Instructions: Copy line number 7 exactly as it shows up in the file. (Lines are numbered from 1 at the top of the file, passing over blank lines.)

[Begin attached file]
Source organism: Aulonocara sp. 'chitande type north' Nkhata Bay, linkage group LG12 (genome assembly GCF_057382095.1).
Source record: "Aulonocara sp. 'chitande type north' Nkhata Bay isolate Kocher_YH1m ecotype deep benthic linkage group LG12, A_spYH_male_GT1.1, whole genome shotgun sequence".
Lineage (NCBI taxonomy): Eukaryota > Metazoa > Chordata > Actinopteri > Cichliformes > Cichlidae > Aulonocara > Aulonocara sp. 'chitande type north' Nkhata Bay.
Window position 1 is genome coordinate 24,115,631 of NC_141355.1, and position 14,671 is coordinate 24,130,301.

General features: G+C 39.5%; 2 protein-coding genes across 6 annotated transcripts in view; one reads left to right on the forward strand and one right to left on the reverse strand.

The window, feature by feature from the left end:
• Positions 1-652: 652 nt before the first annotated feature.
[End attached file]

• Positions 1-652: 652 nt before the first annotated feature.